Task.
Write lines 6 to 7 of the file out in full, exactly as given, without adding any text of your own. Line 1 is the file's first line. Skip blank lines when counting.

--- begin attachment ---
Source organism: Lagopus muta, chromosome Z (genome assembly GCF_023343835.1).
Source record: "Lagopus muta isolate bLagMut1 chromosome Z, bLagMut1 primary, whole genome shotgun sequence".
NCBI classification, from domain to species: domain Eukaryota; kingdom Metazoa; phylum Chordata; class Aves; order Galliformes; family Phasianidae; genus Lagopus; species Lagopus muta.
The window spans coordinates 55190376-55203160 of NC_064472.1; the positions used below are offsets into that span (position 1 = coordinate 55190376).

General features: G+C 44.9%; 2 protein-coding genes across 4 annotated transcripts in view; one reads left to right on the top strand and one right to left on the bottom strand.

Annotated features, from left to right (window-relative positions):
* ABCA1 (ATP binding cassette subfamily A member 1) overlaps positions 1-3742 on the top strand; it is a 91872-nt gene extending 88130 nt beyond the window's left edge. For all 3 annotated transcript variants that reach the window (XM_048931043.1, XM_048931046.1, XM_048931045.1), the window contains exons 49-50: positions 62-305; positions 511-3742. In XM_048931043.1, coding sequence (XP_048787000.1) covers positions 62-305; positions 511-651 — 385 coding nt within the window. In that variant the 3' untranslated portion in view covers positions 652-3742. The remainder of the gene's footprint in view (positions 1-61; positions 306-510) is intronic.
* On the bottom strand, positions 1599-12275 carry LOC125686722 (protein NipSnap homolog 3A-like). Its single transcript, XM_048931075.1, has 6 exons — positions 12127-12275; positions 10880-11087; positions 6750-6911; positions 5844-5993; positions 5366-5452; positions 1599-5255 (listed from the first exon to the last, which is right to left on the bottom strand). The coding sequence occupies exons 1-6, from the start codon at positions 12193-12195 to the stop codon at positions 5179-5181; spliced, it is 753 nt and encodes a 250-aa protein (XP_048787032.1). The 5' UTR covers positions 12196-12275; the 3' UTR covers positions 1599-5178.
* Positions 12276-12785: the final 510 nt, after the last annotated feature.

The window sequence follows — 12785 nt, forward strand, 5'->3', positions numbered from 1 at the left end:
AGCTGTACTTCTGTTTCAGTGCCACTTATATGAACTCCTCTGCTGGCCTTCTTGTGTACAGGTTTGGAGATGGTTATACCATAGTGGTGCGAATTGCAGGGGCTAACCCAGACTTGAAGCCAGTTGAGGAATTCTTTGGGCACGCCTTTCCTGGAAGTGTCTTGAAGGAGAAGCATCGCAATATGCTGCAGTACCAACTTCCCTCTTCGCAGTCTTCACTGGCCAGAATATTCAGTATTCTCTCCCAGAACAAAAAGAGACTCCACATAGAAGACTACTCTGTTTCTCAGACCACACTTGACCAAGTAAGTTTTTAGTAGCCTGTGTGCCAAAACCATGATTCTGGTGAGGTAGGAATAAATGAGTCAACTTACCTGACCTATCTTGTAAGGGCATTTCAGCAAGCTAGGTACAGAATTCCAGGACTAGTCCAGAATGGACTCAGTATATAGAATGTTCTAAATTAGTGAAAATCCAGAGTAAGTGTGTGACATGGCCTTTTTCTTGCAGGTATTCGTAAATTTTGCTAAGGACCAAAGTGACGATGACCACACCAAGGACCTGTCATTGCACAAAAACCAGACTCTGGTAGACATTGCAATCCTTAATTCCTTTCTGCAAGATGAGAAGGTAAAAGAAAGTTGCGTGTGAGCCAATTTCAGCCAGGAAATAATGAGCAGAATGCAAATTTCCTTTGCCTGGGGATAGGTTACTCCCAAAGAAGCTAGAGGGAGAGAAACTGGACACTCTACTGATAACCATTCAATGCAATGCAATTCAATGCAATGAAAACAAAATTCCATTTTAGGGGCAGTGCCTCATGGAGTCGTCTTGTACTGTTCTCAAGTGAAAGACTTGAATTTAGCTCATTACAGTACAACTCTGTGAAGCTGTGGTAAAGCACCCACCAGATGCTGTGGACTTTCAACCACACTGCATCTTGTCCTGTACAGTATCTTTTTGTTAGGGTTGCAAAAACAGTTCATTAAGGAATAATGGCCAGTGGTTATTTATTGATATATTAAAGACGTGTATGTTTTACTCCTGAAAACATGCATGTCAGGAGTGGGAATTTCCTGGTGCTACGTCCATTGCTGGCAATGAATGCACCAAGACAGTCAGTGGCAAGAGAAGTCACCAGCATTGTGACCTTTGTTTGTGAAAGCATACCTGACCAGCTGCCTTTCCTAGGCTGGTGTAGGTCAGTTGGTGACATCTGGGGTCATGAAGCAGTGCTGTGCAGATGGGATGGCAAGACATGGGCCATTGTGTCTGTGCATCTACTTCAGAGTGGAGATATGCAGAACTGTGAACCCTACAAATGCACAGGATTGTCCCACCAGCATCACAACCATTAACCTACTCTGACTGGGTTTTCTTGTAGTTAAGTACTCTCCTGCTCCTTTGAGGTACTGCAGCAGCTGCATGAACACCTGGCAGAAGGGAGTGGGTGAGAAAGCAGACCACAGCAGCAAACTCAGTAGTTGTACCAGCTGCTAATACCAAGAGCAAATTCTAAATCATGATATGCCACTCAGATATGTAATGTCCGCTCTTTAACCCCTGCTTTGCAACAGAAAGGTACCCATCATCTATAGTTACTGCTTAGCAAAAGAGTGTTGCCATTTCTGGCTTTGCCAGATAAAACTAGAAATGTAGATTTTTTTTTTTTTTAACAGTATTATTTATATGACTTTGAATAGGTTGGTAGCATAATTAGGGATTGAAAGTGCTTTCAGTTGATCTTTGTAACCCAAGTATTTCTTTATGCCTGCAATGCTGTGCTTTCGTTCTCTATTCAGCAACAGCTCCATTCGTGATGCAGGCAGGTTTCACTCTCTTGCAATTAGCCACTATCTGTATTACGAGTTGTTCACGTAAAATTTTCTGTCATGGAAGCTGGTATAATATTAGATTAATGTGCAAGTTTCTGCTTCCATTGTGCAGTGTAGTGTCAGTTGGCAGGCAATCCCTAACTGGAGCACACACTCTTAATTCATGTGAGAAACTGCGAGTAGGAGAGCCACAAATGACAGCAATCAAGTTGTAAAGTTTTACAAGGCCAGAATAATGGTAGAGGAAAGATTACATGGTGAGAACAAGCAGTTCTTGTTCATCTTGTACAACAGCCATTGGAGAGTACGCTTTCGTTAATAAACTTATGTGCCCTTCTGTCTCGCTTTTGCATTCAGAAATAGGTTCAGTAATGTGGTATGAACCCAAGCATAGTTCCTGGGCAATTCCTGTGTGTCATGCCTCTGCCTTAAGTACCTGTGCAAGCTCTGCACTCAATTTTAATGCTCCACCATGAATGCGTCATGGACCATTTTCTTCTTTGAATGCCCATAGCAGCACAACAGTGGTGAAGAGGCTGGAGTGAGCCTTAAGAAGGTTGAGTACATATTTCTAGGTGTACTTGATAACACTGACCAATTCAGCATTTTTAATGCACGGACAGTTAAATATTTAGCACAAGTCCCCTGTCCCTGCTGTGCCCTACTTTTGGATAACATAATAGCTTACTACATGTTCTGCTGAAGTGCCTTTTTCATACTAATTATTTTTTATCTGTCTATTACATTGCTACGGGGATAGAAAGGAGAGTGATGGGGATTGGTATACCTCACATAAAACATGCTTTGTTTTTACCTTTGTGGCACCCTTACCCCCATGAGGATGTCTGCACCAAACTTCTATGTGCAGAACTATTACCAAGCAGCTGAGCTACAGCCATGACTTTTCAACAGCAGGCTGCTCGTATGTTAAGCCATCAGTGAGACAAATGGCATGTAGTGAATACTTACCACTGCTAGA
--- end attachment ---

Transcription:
Annotated features, from left to right (window-relative positions):
* ABCA1 (ATP binding cassette subfamily A member 1) overlaps positions 1-3742 on the top strand; it is a 91872-nt gene extending 88130 nt beyond the window's left edge. For all 3 annotated transcript variants that reach the window (XM_048931043.1, XM_048931046.1, XM_048931045.1), the window contains exons 49-50: positions 62-305; positions 511-3742. In XM_048931043.1, coding sequence (XP_048787000.1) covers positions 62-305; positions 511-651 — 385 coding nt within the window. In that variant the 3' untranslated portion in view covers positions 652-3742. The remainder of the gene's footprint in view (positions 1-61; positions 306-510) is intronic.